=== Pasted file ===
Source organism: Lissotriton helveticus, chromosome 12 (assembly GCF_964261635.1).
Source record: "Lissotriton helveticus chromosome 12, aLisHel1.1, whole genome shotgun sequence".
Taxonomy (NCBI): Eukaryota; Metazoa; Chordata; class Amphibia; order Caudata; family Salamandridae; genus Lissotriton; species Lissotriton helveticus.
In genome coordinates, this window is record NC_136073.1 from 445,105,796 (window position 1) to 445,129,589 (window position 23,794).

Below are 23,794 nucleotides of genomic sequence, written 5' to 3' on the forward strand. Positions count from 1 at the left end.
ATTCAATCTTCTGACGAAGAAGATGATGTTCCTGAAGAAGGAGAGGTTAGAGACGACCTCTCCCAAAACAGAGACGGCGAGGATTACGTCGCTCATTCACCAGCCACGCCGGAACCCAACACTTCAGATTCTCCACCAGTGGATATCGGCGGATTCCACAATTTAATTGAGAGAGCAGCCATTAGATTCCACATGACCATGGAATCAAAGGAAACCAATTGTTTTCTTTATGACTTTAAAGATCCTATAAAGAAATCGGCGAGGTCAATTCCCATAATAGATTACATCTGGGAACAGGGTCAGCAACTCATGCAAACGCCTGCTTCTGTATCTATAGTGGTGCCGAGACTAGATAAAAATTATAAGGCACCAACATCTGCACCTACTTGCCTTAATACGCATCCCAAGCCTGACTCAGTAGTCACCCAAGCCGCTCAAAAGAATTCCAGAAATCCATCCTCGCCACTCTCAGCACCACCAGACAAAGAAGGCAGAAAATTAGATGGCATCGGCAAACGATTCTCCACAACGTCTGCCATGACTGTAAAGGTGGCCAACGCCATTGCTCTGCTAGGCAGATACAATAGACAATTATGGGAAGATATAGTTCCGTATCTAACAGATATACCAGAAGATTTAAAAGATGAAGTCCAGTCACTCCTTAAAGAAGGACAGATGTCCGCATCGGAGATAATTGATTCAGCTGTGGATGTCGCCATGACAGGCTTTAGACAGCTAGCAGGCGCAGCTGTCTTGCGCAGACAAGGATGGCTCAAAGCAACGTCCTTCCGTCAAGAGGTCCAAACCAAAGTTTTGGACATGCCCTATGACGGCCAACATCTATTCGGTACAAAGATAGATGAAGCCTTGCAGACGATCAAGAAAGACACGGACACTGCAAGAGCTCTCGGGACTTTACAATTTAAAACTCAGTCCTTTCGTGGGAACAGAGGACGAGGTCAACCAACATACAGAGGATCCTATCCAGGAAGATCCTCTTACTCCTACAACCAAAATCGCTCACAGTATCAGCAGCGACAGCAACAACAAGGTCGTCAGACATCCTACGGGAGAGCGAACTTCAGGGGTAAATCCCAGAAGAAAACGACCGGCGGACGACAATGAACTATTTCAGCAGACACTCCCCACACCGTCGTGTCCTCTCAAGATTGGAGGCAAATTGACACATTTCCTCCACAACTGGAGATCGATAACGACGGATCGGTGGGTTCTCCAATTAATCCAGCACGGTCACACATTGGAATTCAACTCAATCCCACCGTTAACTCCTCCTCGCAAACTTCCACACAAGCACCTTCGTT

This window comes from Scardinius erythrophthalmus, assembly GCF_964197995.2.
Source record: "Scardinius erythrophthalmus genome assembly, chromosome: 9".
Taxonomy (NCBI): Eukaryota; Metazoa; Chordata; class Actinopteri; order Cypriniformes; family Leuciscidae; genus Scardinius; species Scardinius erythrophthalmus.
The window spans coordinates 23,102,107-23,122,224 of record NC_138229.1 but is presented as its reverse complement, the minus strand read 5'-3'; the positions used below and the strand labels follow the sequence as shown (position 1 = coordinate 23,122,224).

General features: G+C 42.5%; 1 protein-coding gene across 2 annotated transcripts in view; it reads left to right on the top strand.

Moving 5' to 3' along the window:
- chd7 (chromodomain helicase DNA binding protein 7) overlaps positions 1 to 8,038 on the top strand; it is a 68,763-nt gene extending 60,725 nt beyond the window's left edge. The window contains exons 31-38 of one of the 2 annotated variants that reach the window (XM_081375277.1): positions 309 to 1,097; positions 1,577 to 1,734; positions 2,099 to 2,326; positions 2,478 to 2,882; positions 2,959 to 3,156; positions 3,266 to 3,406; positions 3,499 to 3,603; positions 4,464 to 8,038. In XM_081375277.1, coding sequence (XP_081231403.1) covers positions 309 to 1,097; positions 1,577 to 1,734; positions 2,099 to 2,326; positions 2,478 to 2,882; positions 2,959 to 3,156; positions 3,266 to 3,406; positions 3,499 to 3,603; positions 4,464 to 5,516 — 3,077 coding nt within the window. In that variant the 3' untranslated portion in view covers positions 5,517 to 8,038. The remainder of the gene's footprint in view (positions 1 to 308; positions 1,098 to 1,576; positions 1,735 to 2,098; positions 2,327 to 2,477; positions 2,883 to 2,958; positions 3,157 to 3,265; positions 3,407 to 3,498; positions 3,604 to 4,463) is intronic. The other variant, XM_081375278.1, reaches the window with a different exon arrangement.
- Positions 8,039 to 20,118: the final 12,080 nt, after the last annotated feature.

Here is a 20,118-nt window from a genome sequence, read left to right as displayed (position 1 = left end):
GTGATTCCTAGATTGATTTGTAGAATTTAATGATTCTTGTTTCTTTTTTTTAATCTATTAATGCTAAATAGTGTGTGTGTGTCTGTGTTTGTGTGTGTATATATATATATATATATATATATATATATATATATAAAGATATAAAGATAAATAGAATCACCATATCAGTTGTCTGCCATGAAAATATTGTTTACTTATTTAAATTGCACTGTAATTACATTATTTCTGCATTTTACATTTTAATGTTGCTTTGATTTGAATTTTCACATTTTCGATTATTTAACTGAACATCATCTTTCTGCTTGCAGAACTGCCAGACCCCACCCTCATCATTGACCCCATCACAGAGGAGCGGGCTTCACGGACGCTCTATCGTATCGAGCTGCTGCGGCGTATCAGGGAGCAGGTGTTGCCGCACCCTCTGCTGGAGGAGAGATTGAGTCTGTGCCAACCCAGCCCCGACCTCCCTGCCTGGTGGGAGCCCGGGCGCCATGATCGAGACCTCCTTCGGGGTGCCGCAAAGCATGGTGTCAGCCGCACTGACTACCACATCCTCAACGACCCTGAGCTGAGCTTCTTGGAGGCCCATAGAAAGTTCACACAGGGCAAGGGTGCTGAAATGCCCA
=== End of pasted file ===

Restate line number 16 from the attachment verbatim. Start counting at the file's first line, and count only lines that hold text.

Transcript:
GTGATTCCTAGATTGATTTGTAGAATTTAATGATTCTTGTTTCTTTTTTTTAATCTATTAATGCTAAATAGTGTGTGTGTGTCTGTGTTTGTGTGTGTATATATATATATATATATATATATATATATATATATAAAGATATAAAGATAAATAGAATCACCATATCAGTTGTCTGCCATGAAAATATTGTTTACTTATTTAAATTGCACTGTAATTACATTATTTCTGCATTTTACATTTTAATGTTGCTTTGATTTGAATTTTCACATTTTCGATTATTTAACTGAACATCATCTTTCTGCTTGCAGAACTGCCAGACCCCACCCTCATCATTGACCCCATCACAGAGGAGCGGGCTTCACGGACGCTCTATCGTATCGAGCTGCTGCGGCGTATCAGGGAGCAGGTGTTGCCGCACCCTCTGCTGGAGGAGAGATTGAGTCTGTGCCAACCCAGCCCCGACCTCCCTGCCTGGTGGGAGCCCGGGCGCCATGATCGAGACCTCCTTCGGGGTGCCGCAAAGCATGGTGTCAGCCGCACTGACTACCACATCCTCAACGACCCTGAGCTGAGCTTCTTGGAGGCCCATAGAAAGTTCACACAGGGCAAGGGTGCTGAAATGCCCA